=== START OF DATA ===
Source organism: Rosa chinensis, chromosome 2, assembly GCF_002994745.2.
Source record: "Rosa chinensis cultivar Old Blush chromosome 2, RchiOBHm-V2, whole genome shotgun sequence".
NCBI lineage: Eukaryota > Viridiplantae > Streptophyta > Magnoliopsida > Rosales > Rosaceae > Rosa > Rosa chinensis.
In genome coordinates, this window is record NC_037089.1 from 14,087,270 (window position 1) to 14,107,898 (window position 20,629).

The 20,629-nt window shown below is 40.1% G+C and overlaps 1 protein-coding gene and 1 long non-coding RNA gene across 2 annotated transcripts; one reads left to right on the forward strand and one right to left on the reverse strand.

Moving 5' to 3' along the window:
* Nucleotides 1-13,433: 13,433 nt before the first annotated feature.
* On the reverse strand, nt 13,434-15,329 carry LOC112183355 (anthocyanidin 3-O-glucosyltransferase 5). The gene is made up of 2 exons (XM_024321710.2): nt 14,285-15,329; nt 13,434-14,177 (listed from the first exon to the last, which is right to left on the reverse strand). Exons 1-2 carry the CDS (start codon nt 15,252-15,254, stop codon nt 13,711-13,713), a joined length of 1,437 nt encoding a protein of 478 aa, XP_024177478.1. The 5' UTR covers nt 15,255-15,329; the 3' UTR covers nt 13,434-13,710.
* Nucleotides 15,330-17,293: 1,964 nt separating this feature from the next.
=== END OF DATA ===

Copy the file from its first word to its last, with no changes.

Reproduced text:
Source organism: Rosa chinensis, chromosome 2, assembly GCF_002994745.2.
Source record: "Rosa chinensis cultivar Old Blush chromosome 2, RchiOBHm-V2, whole genome shotgun sequence".
NCBI lineage: Eukaryota > Viridiplantae > Streptophyta > Magnoliopsida > Rosales > Rosaceae > Rosa > Rosa chinensis.
In genome coordinates, this window is record NC_037089.1 from 14,087,270 (window position 1) to 14,107,898 (window position 20,629).

The 20,629-nt window shown below is 40.1% G+C and overlaps 1 protein-coding gene and 1 long non-coding RNA gene across 2 annotated transcripts; one reads left to right on the forward strand and one right to left on the reverse strand.

Moving 5' to 3' along the window:
* Nucleotides 1-13,433: 13,433 nt before the first annotated feature.
* On the reverse strand, nt 13,434-15,329 carry LOC112183355 (anthocyanidin 3-O-glucosyltransferase 5). The gene is made up of 2 exons (XM_024321710.2): nt 14,285-15,329; nt 13,434-14,177 (listed from the first exon to the last, which is right to left on the reverse strand). Exons 1-2 carry the CDS (start codon nt 15,252-15,254, stop codon nt 13,711-13,713), a joined length of 1,437 nt encoding a protein of 478 aa, XP_024177478.1. The 5' UTR covers nt 15,255-15,329; the 3' UTR covers nt 13,434-13,710.
* Nucleotides 15,330-17,293: 1,964 nt separating this feature from the next.